CoR President joins Ministers in debate on the future of cohesion policy - EU monitor

EU monitor
Wednesday, August 12, 2020

CoR President joins Ministers in debate on the future of cohesion policy

Source: Committee of the Regions (CoR) i, published on Thursday, January 28 2016.

The Czech Minister, Karla Šlechtová, invited the President of the European Committee of the Regions to discuss the role of the EU's cohesion policy after 2020 in a debate with Commissioner Corina Creţu i, representatives from the "Visegrad Group" countries.

Speaking in Prague the CoRs' President, Markku Markkula, remarked, "Cohesion policy has continually proven its worth driving regional development across the EU. Yet disparity between regions persists which is why we need to make it fit for the future. At the local and regional level, current regulations are viewed as too bureaucratic and complex. We need a reformed simpler cohesion policy after 2020 that is more responsive to new challenges. We must make it more flexible, more efficient and more result-orientated"

Karla Šlechtová , the Czech Minister for Regional Development, remarked: "Cohesion policy forms a link between all the countries of the European Union. At today's meeting we have signed a document in which we agreed on a common approach to this policy. It is important that we arrive at common views and conduct an open dialogue. I consider it a great success that the Czech Republic has managed to arrange discussions between so many countries and, especially, to secure a joint declaration. Cohesion policy has a unique potential to address long-term structural problems."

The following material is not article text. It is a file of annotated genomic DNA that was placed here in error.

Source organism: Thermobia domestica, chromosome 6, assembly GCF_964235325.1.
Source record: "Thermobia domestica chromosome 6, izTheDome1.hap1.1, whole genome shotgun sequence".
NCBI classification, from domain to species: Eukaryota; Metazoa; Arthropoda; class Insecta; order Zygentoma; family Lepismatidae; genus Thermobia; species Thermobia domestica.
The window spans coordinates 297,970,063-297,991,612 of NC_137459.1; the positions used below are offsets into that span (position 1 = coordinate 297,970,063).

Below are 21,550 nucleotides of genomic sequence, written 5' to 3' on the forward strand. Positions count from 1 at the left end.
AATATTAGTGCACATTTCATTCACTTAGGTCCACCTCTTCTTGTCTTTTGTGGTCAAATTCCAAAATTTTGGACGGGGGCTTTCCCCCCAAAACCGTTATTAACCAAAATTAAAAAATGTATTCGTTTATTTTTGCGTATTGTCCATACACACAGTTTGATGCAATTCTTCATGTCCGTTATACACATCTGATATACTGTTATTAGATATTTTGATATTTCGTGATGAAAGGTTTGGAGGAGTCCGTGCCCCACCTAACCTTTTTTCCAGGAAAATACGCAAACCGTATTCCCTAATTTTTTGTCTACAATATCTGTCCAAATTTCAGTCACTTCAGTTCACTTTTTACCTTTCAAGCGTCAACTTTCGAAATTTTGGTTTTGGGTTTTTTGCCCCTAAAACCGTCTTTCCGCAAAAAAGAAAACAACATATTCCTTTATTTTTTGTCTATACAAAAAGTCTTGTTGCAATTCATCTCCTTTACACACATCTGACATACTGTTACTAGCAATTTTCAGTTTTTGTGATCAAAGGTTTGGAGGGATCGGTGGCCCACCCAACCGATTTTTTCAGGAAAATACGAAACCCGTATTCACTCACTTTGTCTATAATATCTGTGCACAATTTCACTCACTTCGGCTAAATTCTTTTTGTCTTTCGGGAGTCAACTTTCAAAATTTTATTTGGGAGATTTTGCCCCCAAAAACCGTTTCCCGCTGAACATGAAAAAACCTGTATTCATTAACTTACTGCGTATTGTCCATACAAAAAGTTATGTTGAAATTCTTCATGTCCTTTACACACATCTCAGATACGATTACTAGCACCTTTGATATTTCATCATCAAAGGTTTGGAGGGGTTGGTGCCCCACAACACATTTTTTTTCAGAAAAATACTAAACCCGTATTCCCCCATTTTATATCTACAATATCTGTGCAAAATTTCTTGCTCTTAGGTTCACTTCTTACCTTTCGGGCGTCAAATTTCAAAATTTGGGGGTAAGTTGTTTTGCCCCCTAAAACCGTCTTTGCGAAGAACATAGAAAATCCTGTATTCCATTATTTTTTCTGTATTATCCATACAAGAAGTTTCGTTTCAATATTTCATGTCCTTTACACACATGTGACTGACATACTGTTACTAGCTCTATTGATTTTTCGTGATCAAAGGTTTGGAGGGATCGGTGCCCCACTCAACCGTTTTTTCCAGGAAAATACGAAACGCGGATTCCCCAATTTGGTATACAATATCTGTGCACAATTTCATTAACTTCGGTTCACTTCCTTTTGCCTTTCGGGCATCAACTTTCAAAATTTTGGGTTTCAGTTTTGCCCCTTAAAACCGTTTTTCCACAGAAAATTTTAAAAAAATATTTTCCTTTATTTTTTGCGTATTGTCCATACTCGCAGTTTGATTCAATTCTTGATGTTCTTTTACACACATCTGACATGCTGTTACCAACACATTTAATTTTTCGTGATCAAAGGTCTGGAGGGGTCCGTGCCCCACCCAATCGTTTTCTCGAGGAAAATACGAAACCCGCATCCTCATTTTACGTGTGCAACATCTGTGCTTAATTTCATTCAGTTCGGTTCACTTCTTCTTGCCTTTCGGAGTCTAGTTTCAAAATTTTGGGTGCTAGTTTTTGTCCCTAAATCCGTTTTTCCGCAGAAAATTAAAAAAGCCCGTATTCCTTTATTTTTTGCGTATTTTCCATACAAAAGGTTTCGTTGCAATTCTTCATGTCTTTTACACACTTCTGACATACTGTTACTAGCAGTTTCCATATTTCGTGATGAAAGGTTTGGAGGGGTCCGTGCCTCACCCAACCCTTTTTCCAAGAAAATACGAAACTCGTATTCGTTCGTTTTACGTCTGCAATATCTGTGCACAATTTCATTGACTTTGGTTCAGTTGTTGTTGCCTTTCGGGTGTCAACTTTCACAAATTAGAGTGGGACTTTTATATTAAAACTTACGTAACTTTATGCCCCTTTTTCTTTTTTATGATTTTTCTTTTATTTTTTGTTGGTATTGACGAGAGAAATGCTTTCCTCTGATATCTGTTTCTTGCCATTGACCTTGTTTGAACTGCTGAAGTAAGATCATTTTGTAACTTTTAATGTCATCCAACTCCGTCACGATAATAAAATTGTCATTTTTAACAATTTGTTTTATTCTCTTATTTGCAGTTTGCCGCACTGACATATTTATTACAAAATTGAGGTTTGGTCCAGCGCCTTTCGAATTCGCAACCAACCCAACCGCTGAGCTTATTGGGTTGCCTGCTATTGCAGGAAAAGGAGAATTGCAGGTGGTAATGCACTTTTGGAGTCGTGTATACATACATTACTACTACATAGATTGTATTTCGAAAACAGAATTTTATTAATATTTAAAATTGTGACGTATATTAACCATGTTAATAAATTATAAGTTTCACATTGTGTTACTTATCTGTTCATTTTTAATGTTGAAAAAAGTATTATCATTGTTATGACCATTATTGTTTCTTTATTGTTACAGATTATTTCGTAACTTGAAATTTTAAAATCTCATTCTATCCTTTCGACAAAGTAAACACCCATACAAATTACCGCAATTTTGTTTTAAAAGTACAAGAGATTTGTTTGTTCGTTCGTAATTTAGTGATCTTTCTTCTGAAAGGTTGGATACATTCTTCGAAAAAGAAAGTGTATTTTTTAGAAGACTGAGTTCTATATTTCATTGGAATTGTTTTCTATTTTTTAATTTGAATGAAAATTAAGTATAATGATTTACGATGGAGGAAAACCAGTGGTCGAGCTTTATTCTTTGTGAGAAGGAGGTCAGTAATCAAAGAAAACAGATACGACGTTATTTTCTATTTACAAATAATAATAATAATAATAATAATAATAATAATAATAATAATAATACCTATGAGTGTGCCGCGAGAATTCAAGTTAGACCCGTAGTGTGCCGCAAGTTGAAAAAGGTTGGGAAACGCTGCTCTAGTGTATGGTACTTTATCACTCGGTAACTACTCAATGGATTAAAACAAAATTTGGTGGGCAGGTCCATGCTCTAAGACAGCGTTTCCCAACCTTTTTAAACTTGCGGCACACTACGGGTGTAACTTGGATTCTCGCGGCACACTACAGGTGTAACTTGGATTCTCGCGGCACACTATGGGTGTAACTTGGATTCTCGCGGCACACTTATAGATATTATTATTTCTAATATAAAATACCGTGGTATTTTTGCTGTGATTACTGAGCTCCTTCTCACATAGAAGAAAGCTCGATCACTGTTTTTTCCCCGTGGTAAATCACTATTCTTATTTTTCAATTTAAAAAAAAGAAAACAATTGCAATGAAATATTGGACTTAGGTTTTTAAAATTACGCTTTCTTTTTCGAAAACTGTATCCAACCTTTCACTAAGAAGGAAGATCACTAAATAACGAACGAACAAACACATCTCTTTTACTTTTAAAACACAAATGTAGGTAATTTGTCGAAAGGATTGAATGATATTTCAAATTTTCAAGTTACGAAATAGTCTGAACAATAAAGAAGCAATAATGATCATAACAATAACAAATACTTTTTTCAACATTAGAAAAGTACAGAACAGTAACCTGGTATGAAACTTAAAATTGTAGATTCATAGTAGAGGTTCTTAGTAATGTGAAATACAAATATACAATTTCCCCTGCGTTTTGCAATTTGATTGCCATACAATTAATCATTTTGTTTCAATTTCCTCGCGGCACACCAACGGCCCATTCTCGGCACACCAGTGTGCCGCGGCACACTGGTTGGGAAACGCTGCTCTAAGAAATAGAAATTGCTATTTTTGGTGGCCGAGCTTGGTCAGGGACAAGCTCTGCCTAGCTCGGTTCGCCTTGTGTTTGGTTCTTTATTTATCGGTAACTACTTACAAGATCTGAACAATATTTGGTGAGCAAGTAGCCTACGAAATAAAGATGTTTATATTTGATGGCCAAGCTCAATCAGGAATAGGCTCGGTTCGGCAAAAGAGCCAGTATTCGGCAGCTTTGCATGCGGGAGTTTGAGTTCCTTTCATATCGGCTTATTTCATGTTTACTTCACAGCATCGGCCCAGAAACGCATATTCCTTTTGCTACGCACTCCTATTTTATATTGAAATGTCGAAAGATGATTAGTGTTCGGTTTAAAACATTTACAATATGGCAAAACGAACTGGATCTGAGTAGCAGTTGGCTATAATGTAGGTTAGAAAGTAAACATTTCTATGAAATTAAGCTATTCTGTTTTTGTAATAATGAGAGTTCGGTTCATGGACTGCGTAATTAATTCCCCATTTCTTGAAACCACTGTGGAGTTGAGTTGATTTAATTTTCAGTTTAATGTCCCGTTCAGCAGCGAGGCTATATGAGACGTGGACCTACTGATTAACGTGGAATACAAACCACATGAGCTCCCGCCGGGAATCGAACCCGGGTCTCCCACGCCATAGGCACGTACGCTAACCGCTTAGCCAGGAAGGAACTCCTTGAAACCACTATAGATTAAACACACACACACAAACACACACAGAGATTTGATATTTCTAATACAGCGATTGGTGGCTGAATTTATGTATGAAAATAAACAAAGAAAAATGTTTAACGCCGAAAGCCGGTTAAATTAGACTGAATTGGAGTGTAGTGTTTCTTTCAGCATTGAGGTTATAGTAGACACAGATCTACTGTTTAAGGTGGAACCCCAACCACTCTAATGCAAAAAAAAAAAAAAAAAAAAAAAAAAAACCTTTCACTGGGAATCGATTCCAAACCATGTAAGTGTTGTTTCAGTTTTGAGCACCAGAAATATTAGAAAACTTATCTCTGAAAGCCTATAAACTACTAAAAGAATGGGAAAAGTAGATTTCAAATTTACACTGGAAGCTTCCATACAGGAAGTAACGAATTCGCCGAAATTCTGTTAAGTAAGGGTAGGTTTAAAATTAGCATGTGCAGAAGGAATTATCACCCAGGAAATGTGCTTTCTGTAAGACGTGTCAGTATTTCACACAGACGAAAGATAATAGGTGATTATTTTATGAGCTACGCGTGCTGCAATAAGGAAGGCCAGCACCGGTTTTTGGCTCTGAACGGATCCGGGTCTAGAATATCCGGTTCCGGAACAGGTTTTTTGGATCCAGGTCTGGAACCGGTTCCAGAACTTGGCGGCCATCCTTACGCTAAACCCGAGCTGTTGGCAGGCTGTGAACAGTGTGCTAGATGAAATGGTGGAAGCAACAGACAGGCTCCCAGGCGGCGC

EU regional policy Commissioner, Corina Creţu, stated: "I am pleased that the Czech Republic, as the incumbent V4 Presidency, has initiated the first ever ministerial negotiations on the future of cohesion policy after 2020. There is no doubt that the structural funds have brought central Europe growth and jobs over the last decade, but in future we shall have to incorporate into the European Semester the changing needs of the economic policies of individual countries, how these relate to one another, and a greater capacity of cohesion funds to respond flexibly to changing circumstances. One issue in its own right - and which must be part of every debate - is a more far-reaching simplification of cohesion policy rules. Now, however, we should put the stress on a swift start to implementation of the current programming period, which is coming to a critical phase in 2016, and the operational programmes should be fully launched."

The meeting was followed up by a conference of experts at which particular parts and aspects of the position will be discussed openly and in detail. It looked especially at strategic planning which plays a key role in the effective use of public funds, including EU ones. More information at: